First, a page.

The head of the Zimbabwe Conservation Task Force apologized Sunday for sharing false news Saturday of another notable lion's death, ABC News reports. The group initially reported that Jericho, a companion of Cecil, the lion who was reportedly shot and killed by an American dentist in early July, had also been killed.

"I have now discovered that he is alive and well," Johnny Rodrigues said. "The cubs are also doing well."

Cecil and Jericho were not brothers, as has been reported, but they did oversee two prides together. Zimbabwe has asked the U.S. to extradite Cecil's alleged hunter. Julie Kliegman

torture
11:29 a.m. ET
Jeff J. Mitchell/Getty Images

If Donald Trump becomes president, he might bring back waterboarding as an interrogation tactic, he said Sunday on ABC's This Week.

"When you see the other side chopping off heads, waterboarding doesn't sound very severe," he told Jonathan Karl.

Presidents Barack Obama and George W. Bush have both issued bans on using enhanced interrogation tactics on detainees, most notably at Guantánamo Bay.

In his interview, Trump also criticized Obama for not doing enough for African-Americans during his presidency. And at Thursday's GOP primary debate, he said doesn't plan on attacking his opponents. Place your bets now on how many minutes that promise might last. Julie Kliegman

Climate change
10:19 a.m. ET

The White House released a video Saturday night previewing President Obama's Monday announcement of a proposal to limit carbon pollution released by the nation's power plants.

BREAKING: On Monday, President Obama will release the final version of America's Clean Power Plan—the biggest, most important step we've ever taken to combat climate change. If you agree that we can't condemn our kids and grandkids to a planet that's beyond fixing, share this video with your friends and family. It's time to #ActOnClimate.

Posted by The White House on Saturday, August 1, 2015

The regulations proposed, tougher than those in a previous draft, will require 32 percent decreases from 2005 levels of carbon emissions by 2030. And at least 28 percent of a plant's generating power must come from renewable energy sources, NPR reports.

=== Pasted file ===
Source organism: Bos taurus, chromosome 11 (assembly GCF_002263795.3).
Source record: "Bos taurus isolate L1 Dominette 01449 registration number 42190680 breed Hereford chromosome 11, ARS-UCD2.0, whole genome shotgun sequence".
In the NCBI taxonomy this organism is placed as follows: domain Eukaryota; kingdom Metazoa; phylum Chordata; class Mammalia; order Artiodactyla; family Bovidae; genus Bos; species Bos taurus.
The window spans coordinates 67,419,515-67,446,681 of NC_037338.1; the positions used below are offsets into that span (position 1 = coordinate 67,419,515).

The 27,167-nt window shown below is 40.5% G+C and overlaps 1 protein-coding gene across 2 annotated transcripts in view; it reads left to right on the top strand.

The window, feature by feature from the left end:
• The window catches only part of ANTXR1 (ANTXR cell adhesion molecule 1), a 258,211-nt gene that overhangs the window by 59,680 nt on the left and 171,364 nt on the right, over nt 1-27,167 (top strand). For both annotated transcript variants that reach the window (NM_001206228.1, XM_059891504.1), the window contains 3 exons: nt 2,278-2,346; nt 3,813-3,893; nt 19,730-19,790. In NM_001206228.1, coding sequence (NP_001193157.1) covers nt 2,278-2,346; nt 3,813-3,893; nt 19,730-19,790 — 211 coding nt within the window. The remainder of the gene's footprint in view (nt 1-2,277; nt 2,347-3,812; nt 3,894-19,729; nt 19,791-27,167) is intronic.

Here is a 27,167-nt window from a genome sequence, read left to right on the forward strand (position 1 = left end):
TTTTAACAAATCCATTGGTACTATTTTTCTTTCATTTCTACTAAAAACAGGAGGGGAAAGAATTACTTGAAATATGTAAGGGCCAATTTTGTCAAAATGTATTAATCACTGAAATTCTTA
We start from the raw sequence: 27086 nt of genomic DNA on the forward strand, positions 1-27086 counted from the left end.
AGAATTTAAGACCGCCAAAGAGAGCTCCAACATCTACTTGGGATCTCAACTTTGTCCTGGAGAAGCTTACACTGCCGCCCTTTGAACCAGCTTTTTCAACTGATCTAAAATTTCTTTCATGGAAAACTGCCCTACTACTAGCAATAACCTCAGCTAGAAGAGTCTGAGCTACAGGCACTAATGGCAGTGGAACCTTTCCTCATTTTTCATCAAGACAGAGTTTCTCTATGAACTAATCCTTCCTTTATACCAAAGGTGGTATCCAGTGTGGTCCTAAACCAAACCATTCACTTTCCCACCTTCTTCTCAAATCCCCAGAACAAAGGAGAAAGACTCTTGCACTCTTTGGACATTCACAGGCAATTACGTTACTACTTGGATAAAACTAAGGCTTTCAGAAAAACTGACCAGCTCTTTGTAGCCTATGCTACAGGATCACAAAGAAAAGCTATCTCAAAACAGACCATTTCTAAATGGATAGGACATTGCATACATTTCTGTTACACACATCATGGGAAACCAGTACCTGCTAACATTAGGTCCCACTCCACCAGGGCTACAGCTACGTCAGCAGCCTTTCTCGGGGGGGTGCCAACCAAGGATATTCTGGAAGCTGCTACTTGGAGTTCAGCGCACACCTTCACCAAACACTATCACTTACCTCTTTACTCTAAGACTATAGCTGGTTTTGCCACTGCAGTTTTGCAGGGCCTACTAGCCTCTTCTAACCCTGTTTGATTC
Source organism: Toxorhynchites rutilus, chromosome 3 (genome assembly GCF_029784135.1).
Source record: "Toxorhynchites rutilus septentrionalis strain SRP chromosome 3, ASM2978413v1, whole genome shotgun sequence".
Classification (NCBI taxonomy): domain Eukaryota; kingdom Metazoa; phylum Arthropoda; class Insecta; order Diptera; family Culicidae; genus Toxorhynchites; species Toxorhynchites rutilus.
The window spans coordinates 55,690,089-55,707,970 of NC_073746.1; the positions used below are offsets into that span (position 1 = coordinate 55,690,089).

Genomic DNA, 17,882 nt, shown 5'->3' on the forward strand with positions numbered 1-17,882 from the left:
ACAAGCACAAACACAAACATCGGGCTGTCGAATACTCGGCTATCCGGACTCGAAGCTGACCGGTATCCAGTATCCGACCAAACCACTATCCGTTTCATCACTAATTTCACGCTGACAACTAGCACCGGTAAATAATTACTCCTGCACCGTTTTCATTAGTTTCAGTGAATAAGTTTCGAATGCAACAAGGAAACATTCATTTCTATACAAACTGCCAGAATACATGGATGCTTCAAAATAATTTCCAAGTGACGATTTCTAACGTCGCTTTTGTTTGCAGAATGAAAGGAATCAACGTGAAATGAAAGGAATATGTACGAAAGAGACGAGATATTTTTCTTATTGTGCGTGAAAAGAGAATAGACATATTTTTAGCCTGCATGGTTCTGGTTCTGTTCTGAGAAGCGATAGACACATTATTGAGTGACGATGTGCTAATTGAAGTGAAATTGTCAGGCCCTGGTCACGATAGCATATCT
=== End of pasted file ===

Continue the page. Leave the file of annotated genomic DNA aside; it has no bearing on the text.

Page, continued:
"Climate change is not a problem for another generation," Obama said. "Not anymore." Julie Kliegman

music to my ears
9:25 a.m. ET
Chelsea Lauren/Getty Images

Dr. Dre announced on his radio show Saturday he will release his first new album in 15 years, Rolling Stone reports. Compton: A Soundtrack, which he's releasing exclusively on iTunes and Apple Music Aug. 7, will feature artists including Eminem, Kendrick Lamar, Ice Cube, Snoop Dogg, and the Game.

"I kept it under wraps, and now the album is finished," he said. "It's bananas. It's an 'inspired by' album. It's inspired by Straight Outta Compton."

Dre called the album his "grand finale." Julie Kliegman

$$$$$
9:13 a.m. ET
Joe Raedle/Getty Images

Puerto Rico defaulted Saturday, missing a $58 million debt payment on Public Finance Corporation bonds. Victor Suarez, the governor's chief of staff, said Friday the island only has enough money to operate until November if nothing is done to increase cash flow, Reuters reports.

Gov. Alejandro Garcia Padilla announced in June that Puerto Rico would need restructuring on an unpayable $72 billion in debt. The White House has said the U.S. will not bail out the territory. Julie Kliegman